It’s on track to be an “extreme weather event” in eastern Canada, threatening strong winds, dangerous storm surge and about two months of rain, Canadian Hurricane Center forecasters warned Friday after- midday. And some regions, like the Canadian Maritimes, will likely start to feel the effects on Friday night, the center said.

“This could be a landmark event for Canada in terms of tropical cyclone intensity,” and it could even become Canada’s version of Super Hurricane Sandy, said Chris Fogarty, director of the Canadian Hurricane Center. Hurricane Sandy affected 24 states and the entire east coast, causing damage estimated at $78.7 billion.

Officials in Nova Scotia and Prince Edward Island in Canada urged those in the storm’s path to be on high alert and prepare for the impact of the storm. hurricane, which has already claimed the lives of at least five people and knocked out power to millions this week as it battered several Caribbean islands.

Fiona upgraded to a Category 4 storm early Wednesday over the Atlantic after passing the Turks and Caicos Islands, and remained so until Friday afternoon.

The National Hurricane Center said in a 5 p.m. ET advisory that the storm weakened slightly, but still whipped up powerful hurricane-force winds extending more than 100 miles from its center and even stronger gusts. Its center was about 370 miles south-southeast of Halifax.

“Although gradual weakening is expected over the next few days, Fiona is expected to be a powerful hurricane-force cyclone as it moves across Atlantic Canada,” the center said.

Hurricane warning for parts of Nova Scotia

In Canada, hurricane warnings were in place for Nova Scotia from Hubbards to Brule and Newfoundland from Parson’s Pond to Francois. Prince Edward Island and Île-de-la-Madeleine are also subject to warnings.

“It has the potential to be very dangerous,” said John Lohr, the minister responsible for the Office of Emergency Management. For Nova Scotia. “The impacts should be felt across the province. Every Nova Scotian should prepare today,” Lohr added in an official update Thursday.

Residents should prepare for damaging winds, high waves, coastal storm surges and heavy rains, which can lead to prolonged power outages, Lohr said. Emergency officials encouraged people to secure outdoor items, trim trees, charge cellphones and create a 72-hour emergency kit.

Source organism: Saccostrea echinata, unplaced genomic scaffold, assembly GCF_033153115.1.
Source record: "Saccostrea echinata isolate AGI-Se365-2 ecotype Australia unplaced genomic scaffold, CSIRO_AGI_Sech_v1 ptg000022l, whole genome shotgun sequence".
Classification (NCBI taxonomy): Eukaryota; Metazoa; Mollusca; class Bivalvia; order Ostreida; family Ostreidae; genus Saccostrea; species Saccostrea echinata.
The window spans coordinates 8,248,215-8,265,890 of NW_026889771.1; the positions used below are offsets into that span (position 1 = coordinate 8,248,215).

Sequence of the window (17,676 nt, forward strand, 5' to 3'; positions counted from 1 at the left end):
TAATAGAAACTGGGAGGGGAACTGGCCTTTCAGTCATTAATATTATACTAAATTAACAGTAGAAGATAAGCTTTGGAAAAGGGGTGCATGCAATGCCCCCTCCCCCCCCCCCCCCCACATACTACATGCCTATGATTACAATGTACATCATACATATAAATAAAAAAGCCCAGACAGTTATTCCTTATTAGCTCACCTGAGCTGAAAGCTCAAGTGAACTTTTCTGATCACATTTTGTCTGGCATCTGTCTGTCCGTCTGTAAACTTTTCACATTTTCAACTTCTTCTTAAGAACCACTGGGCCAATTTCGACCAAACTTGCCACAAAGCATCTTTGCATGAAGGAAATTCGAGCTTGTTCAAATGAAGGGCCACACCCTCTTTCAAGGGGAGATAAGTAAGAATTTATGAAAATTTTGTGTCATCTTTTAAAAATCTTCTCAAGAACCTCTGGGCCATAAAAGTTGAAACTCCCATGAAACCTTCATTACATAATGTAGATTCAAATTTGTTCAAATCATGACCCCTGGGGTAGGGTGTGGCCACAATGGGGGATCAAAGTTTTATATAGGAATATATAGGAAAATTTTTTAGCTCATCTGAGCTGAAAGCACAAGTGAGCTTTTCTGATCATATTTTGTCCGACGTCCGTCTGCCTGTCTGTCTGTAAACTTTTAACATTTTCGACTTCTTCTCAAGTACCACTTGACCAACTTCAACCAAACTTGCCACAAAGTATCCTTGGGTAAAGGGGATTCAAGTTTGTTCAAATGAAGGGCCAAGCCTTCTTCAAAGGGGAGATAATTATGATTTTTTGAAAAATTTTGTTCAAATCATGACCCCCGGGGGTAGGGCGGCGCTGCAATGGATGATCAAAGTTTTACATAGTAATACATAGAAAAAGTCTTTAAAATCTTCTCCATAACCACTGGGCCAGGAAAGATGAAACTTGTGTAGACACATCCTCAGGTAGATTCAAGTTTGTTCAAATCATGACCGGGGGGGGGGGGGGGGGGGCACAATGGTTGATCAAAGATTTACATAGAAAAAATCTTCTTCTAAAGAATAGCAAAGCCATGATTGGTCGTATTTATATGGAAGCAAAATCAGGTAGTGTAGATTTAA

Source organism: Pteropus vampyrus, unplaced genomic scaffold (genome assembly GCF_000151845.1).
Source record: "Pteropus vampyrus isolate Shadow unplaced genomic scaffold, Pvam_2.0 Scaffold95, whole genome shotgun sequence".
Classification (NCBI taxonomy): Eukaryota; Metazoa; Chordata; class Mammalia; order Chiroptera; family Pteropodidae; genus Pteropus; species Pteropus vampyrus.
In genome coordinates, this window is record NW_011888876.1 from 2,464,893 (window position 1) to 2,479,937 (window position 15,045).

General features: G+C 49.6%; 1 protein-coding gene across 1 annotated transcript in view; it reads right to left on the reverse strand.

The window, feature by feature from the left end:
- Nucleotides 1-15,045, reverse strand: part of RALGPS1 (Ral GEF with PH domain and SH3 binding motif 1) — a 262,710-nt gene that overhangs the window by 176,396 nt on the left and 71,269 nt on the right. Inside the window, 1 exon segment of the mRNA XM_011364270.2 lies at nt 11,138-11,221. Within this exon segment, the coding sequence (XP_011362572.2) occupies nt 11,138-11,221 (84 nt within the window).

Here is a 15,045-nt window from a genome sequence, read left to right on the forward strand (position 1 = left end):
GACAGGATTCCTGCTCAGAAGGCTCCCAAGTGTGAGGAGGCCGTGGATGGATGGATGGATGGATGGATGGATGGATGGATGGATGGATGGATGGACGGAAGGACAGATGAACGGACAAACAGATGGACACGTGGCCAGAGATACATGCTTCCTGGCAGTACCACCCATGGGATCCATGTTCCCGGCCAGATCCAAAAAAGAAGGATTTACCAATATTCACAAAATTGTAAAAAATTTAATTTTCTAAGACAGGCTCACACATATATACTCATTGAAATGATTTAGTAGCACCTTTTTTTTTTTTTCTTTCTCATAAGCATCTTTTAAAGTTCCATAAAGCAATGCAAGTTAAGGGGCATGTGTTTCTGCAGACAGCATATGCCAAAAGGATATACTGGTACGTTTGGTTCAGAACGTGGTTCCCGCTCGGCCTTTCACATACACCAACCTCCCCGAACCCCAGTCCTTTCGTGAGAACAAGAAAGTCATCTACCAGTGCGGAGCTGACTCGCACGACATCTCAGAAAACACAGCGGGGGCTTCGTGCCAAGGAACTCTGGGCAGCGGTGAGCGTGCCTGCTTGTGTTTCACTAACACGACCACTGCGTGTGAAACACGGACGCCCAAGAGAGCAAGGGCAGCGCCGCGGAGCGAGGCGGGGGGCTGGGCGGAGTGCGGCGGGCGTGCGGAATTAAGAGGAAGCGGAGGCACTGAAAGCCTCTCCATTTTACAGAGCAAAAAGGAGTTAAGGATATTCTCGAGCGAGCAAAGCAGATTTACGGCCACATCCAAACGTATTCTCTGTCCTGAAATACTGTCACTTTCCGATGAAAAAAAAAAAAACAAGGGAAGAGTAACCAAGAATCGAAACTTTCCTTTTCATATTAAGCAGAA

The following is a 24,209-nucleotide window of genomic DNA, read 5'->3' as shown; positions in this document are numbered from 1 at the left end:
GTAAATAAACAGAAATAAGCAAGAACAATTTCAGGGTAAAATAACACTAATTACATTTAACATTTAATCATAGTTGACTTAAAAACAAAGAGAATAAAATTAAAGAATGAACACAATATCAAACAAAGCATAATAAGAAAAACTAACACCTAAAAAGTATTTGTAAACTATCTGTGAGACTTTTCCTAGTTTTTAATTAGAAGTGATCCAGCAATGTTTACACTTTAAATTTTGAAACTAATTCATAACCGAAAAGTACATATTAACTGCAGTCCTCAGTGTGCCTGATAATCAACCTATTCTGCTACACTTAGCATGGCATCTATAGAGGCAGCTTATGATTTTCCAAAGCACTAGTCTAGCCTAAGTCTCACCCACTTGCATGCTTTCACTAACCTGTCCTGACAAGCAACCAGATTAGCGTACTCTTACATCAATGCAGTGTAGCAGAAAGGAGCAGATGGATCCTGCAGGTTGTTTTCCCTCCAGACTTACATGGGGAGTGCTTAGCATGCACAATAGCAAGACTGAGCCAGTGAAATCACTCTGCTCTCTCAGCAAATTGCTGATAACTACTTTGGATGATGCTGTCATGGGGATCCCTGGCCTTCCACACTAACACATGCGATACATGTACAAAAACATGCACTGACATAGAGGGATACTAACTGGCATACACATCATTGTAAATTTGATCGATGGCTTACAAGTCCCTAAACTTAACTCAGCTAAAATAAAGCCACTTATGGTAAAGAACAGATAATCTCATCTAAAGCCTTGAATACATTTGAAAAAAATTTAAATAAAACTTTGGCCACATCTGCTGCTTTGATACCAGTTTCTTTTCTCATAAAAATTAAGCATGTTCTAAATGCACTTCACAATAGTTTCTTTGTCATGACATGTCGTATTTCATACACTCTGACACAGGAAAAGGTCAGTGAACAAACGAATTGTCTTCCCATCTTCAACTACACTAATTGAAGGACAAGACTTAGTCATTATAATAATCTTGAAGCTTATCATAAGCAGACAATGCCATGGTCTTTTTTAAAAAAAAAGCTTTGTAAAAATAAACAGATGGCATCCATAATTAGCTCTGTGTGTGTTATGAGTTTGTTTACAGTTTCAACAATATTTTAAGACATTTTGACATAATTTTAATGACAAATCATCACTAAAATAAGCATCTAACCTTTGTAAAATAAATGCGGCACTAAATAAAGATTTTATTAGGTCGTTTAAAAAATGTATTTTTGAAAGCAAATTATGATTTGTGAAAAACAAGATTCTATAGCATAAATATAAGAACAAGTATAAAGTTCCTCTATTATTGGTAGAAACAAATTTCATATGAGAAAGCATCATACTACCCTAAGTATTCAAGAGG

The region hasn’t seen such an intense storm in about 50 years, according to Chris Fogarty, director of the Canadian Hurricane Centre.

“Please take it seriously as we see weather numbers on our weather maps that are rarely seen here,” Fogarty said.

Utility company Nova Scotia Power activated an emergency operations center (EOC) on Friday morning that will serve as a central coordination area for restoration and outage response, according to a news release.

The company will also work closely with the Nova Scotia Emergency Management Office.

“We are taking every precaution and will be prepared to respond to Hurricane Fiona in the safest and most efficient manner possible,” Sean Borden, senior storm coordinator for Nova Scotia Power, said in the statement.

Andy Francis, a fisherman from southwest Newfoundland, was bracing for the storm this week, pulling one boat out of the water and tying another to a nearby dock.

“This time, it seems like everyone agrees that it’s going to be bad,” he told CBC News. Everyone in the area, he told the station, was also preparing, to help “minimize the damage”.

“It will be different,” Francis told CBC.

Across Atlantic Canada, winds could be around 100 mph (160 km/h) as Fiona is expected to weaken a bit before making landfall in Nova Scotia, CNN meteorologists Rob Shackelford and Taylor Ward said. .